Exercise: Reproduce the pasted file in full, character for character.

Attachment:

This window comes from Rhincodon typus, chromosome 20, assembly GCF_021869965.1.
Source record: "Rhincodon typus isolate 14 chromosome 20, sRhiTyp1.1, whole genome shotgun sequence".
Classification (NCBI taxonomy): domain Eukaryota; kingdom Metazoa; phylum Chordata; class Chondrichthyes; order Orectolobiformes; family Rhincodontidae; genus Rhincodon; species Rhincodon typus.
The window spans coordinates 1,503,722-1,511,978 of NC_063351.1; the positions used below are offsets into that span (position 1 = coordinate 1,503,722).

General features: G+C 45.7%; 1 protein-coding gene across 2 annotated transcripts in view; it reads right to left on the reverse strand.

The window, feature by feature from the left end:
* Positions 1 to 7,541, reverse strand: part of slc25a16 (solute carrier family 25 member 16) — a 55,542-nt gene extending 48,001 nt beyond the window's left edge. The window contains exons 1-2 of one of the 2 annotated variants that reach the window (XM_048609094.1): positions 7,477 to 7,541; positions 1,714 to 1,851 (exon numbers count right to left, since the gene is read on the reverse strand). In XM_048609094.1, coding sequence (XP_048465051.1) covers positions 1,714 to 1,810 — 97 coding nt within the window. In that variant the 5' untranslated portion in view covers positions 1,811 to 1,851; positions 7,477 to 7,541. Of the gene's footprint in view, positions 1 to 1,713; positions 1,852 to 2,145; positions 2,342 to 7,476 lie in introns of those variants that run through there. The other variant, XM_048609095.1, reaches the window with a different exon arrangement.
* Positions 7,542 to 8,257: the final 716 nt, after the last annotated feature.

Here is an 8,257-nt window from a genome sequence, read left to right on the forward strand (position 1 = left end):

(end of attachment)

This window comes from Rhincodon typus, chromosome 20, assembly GCF_021869965.1.
Source record: "Rhincodon typus isolate 14 chromosome 20, sRhiTyp1.1, whole genome shotgun sequence".
Classification (NCBI taxonomy): domain Eukaryota; kingdom Metazoa; phylum Chordata; class Chondrichthyes; order Orectolobiformes; family Rhincodontidae; genus Rhincodon; species Rhincodon typus.
The window spans coordinates 1,503,722-1,511,978 of NC_063351.1; the positions used below are offsets into that span (position 1 = coordinate 1,503,722).

General features: G+C 45.7%; 1 protein-coding gene across 2 annotated transcripts in view; it reads right to left on the reverse strand.

The window, feature by feature from the left end:
* Positions 1 to 7,541, reverse strand: part of slc25a16 (solute carrier family 25 member 16) — a 55,542-nt gene extending 48,001 nt beyond the window's left edge. The window contains exons 1-2 of one of the 2 annotated variants that reach the window (XM_048609094.1): positions 7,477 to 7,541; positions 1,714 to 1,851 (exon numbers count right to left, since the gene is read on the reverse strand). In XM_048609094.1, coding sequence (XP_048465051.1) covers positions 1,714 to 1,810 — 97 coding nt within the window. In that variant the 5' untranslated portion in view covers positions 1,811 to 1,851; positions 7,477 to 7,541. Of the gene's footprint in view, positions 1 to 1,713; positions 1,852 to 2,145; positions 2,342 to 7,476 lie in introns of those variants that run through there. The other variant, XM_048609095.1, reaches the window with a different exon arrangement.
* Positions 7,542 to 8,257: the final 716 nt, after the last annotated feature.

Here is an 8,257-nt window from a genome sequence, read left to right on the forward strand (position 1 = left end):